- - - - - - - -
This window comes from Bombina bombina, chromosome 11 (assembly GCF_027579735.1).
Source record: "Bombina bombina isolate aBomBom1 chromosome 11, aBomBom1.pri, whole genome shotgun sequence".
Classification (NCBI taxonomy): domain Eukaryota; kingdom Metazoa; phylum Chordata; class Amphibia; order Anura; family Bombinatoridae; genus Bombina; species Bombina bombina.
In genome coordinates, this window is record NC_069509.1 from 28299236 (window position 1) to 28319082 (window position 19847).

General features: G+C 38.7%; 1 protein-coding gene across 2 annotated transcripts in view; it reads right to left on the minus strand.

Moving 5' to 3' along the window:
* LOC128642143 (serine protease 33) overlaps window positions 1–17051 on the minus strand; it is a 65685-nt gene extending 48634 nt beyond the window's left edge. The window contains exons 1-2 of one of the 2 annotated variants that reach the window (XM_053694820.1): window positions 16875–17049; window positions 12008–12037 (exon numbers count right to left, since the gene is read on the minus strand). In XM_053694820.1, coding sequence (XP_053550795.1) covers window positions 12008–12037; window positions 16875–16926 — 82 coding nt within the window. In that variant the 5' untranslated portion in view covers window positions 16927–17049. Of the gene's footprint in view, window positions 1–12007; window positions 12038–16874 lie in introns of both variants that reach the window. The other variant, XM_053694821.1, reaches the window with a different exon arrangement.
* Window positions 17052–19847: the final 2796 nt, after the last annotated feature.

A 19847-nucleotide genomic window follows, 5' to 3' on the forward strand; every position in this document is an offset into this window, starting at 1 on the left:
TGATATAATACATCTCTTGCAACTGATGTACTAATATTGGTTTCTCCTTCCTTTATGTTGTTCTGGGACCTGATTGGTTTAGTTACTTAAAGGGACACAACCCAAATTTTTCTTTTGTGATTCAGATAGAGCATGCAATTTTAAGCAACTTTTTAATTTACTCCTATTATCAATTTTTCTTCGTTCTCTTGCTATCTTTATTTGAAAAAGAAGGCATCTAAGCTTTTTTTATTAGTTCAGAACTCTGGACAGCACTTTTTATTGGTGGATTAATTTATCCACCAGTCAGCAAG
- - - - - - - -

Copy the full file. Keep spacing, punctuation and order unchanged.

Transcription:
This window comes from Bombina bombina, chromosome 11 (assembly GCF_027579735.1).
Source record: "Bombina bombina isolate aBomBom1 chromosome 11, aBomBom1.pri, whole genome shotgun sequence".
Classification (NCBI taxonomy): domain Eukaryota; kingdom Metazoa; phylum Chordata; class Amphibia; order Anura; family Bombinatoridae; genus Bombina; species Bombina bombina.
In genome coordinates, this window is record NC_069509.1 from 28299236 (window position 1) to 28319082 (window position 19847).

General features: G+C 38.7%; 1 protein-coding gene across 2 annotated transcripts in view; it reads right to left on the minus strand.

Moving 5' to 3' along the window:
* LOC128642143 (serine protease 33) overlaps window positions 1–17051 on the minus strand; it is a 65685-nt gene extending 48634 nt beyond the window's left edge. The window contains exons 1-2 of one of the 2 annotated variants that reach the window (XM_053694820.1): window positions 16875–17049; window positions 12008–12037 (exon numbers count right to left, since the gene is read on the minus strand). In XM_053694820.1, coding sequence (XP_053550795.1) covers window positions 12008–12037; window positions 16875–16926 — 82 coding nt within the window. In that variant the 5' untranslated portion in view covers window positions 16927–17049. Of the gene's footprint in view, window positions 1–12007; window positions 12038–16874 lie in introns of both variants that reach the window. The other variant, XM_053694821.1, reaches the window with a different exon arrangement.
* Window positions 17052–19847: the final 2796 nt, after the last annotated feature.

A 19847-nucleotide genomic window follows, 5' to 3' on the forward strand; every position in this document is an offset into this window, starting at 1 on the left:
TGATATAATACATCTCTTGCAACTGATGTACTAATATTGGTTTCTCCTTCCTTTATGTTGTTCTGGGACCTGATTGGTTTAGTTACTTAAAGGGACACAACCCAAATTTTTCTTTTGTGATTCAGATAGAGCATGCAATTTTAAGCAACTTTTTAATTTACTCCTATTATCAATTTTTCTTCGTTCTCTTGCTATCTTTATTTGAAAAAGAAGGCATCTAAGCTTTTTTTATTAGTTCAGAACTCTGGACAGCACTTTTTATTGGTGGATTAATTTATCCACCAGTCAGCAAG